ELT Concept #16 – Language Transfer
Rita Zhai Jiayu
What is it?
Odlin (1989) defines language transfer as the influence resulting from similarities and differences between the target language and any other language that has been previously acquired. There are two types of language transfer: negative transfer and positive transfer. Language transfer can be conscious or unconscious.
Why is it important?
According to the Contrastive Analysis Theory (Lado, 1957), if the units and structures of two languages are the same, linguistic interference can result in correct language production (positive transfer). However, when units and structures of two languages are not the same, errors are likely to be generated as called negative transfer. The greater the differences between the two languages, the more negative transfer is likely to be expected. Since it may be impossible to find two languages that are identical in units and structures, negative transfer seems to be unavoidable in L2 learning.
Since most second language learning happens in places where students have already acquired one or two local languages, it is therefore important for teachers to understand that language transfer, both negative and positive, can have an important role in language learning.
Chinese and English belong to two different language families (Sino-Tibetan and Indo-European), differing a lot in language units and structures. Apart from the possible negative transfer resulted from L1 itself, different dialects in the Chinese language also aggravate the negative interference for Chinese ESL learners.
For example, most students I teach in China are Chongqing locals who may experience negative transfer from both Chinese (L1) and their Chongqing dialect. One typical feature of the Chongqing dialect is that the nasal sound is often replaced by the lateral sound. Therefore, the pronunciations of the nasal consonant /n/ and the lateral consonant /l/ in English often confuse my students.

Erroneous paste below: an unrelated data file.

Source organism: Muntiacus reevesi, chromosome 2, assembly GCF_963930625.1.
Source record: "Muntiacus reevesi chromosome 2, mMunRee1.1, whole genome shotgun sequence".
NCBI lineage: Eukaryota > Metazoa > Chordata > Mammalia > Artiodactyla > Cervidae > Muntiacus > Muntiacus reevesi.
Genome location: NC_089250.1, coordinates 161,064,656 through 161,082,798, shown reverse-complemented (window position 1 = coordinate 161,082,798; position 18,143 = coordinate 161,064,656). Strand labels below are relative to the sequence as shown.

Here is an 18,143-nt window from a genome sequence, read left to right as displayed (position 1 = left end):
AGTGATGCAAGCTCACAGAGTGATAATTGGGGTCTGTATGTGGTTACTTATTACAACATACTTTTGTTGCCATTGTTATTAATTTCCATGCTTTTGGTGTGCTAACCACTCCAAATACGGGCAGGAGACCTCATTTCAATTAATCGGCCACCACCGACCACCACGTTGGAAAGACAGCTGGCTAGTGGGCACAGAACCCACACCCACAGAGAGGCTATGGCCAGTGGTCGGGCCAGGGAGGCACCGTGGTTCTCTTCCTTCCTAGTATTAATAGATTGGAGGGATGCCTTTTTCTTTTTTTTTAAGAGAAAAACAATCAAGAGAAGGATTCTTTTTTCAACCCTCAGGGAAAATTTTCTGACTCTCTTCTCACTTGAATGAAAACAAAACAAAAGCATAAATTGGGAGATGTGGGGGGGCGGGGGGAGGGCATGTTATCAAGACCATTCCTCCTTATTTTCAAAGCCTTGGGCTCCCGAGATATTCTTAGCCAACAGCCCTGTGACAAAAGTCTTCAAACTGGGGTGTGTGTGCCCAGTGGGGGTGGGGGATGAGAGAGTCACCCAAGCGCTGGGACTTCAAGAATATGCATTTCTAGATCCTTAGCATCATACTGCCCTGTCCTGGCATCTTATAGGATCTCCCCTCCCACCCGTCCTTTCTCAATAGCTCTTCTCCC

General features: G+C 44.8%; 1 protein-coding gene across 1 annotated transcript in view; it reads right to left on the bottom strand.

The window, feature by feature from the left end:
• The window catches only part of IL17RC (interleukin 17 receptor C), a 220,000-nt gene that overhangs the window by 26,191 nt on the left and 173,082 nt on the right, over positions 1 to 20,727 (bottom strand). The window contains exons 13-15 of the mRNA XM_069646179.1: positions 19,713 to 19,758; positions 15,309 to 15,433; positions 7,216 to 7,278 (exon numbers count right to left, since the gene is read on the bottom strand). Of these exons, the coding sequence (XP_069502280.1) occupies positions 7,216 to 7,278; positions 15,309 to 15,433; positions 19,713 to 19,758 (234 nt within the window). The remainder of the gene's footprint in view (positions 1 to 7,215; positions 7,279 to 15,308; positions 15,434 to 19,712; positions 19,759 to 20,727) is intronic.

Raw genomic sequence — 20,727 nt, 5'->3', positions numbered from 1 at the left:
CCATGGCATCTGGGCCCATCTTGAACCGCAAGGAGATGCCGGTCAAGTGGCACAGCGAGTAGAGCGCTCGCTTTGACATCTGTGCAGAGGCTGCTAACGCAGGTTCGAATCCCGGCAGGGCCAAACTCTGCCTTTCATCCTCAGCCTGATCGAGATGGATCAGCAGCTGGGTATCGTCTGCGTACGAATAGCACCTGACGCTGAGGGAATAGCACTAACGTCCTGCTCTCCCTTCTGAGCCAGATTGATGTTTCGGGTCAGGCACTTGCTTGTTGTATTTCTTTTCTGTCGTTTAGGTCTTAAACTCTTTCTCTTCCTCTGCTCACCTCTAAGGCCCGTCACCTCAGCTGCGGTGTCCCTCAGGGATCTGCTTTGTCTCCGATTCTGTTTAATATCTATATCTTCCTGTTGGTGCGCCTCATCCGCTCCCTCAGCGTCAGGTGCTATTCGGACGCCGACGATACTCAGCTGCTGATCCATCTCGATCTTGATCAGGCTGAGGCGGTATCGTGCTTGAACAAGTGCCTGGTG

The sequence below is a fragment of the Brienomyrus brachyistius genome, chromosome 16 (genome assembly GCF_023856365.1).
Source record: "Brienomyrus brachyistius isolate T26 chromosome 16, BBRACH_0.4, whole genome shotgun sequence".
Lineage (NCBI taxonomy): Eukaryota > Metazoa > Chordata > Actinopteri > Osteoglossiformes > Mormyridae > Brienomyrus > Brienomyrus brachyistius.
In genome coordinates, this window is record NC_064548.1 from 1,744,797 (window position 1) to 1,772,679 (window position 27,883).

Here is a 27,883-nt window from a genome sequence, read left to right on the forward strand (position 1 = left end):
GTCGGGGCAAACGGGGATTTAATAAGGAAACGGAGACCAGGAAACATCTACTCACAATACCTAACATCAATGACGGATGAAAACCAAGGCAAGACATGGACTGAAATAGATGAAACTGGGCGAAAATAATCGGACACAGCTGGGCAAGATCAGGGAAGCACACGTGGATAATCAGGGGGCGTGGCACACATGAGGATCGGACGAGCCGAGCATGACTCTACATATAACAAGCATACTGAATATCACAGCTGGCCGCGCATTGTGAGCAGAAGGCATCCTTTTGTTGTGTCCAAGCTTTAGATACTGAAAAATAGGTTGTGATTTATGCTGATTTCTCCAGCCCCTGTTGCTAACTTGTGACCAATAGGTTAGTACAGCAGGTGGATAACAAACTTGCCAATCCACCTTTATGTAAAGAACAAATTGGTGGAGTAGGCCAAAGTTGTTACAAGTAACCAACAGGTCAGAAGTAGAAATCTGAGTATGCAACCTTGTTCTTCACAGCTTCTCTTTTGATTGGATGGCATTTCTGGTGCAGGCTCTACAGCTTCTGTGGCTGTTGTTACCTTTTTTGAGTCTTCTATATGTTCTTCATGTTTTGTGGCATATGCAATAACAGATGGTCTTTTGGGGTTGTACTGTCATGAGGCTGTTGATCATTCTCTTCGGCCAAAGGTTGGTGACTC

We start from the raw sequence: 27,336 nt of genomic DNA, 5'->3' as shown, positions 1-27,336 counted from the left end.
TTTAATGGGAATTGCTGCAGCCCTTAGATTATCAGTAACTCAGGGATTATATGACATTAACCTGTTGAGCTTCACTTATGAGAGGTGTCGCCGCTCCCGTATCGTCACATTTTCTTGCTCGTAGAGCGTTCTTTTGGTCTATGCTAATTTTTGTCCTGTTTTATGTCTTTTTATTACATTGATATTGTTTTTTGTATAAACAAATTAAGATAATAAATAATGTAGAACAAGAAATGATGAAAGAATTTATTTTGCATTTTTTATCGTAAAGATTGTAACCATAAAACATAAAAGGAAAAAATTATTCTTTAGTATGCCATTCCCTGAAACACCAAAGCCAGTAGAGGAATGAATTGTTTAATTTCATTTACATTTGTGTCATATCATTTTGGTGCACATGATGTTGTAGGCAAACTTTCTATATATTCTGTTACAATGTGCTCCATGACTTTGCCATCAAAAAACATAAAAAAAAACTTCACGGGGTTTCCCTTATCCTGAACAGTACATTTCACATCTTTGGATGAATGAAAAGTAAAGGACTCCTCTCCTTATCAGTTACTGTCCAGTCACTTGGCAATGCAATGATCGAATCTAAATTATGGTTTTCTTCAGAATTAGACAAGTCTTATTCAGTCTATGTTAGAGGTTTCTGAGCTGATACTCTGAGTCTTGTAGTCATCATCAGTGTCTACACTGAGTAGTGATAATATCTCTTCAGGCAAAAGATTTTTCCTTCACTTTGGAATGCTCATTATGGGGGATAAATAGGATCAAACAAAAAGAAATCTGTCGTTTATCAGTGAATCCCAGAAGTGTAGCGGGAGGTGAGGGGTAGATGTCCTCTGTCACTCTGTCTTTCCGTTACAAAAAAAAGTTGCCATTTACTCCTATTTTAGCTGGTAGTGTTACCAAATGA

I think one of the effective ways to mitigate negative transfer from L1 to L2 is to raise learners’ awareness of L1 and L2 differences, either through explicit or implicit teaching. In the case of nasal and lateral sounds, when I opt for explicit teaching, I would directly point out the difference between the two sounds and raise students’ awareness of the mistake that is frequently made.
When I choose implicit teaching, I would first lead my students to compare the different pronunciations of these two sounds by a competent speaker and an ESL learner respectively, and then ask my students to inductively find out the differences in pronunciation.
Whatever kind of teaching, raising the awareness of L1 and L2 differences can help learners monitor their language production and consciously avoid the mistakes that may be caused by negative transfer from L1 to L2.
Lado, R. (1957). Linguistics across cultures: Applied linguistics for language teachers. University of Michigan Press.
Odlin, T. (1989). Language transfer: cross-linguistic influence in language learning. Cambridge University Press.
ELT Concept #15 – Error Analysis